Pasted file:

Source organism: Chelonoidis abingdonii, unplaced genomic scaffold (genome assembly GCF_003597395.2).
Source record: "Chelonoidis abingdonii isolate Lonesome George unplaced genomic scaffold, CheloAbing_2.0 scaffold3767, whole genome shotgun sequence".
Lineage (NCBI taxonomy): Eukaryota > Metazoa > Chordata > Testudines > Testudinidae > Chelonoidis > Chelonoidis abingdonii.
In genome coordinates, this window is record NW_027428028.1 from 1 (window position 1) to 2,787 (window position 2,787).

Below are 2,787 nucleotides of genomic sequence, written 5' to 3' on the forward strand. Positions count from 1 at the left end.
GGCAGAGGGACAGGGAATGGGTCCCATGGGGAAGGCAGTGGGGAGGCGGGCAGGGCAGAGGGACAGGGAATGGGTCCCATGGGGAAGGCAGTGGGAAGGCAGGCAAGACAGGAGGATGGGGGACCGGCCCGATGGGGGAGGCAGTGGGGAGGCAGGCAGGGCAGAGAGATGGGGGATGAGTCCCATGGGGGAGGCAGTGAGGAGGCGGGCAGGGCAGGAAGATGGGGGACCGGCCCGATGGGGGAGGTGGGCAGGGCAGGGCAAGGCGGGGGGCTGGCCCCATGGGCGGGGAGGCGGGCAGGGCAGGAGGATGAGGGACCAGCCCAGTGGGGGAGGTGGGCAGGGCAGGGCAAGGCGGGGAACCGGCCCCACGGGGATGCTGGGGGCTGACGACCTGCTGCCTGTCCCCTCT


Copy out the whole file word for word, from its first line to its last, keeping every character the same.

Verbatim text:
Source organism: Chelonoidis abingdonii, unplaced genomic scaffold (genome assembly GCF_003597395.2).
Source record: "Chelonoidis abingdonii isolate Lonesome George unplaced genomic scaffold, CheloAbing_2.0 scaffold3767, whole genome shotgun sequence".
Lineage (NCBI taxonomy): Eukaryota > Metazoa > Chordata > Testudines > Testudinidae > Chelonoidis > Chelonoidis abingdonii.
In genome coordinates, this window is record NW_027428028.1 from 1 (window position 1) to 2,787 (window position 2,787).

Below are 2,787 nucleotides of genomic sequence, written 5' to 3' on the forward strand. Positions count from 1 at the left end.
GGCAGAGGGACAGGGAATGGGTCCCATGGGGAAGGCAGTGGGGAGGCGGGCAGGGCAGAGGGACAGGGAATGGGTCCCATGGGGAAGGCAGTGGGAAGGCAGGCAAGACAGGAGGATGGGGGACCGGCCCGATGGGGGAGGCAGTGGGGAGGCAGGCAGGGCAGAGAGATGGGGGATGAGTCCCATGGGGGAGGCAGTGAGGAGGCGGGCAGGGCAGGAAGATGGGGGACCGGCCCGATGGGGGAGGTGGGCAGGGCAGGGCAAGGCGGGGGGCTGGCCCCATGGGCGGGGAGGCGGGCAGGGCAGGAGGATGAGGGACCAGCCCAGTGGGGGAGGTGGGCAGGGCAGGGCAAGGCGGGGAACCGGCCCCACGGGGATGCTGGGGGCTGACGACCTGCTGCCTGTCCCCTCT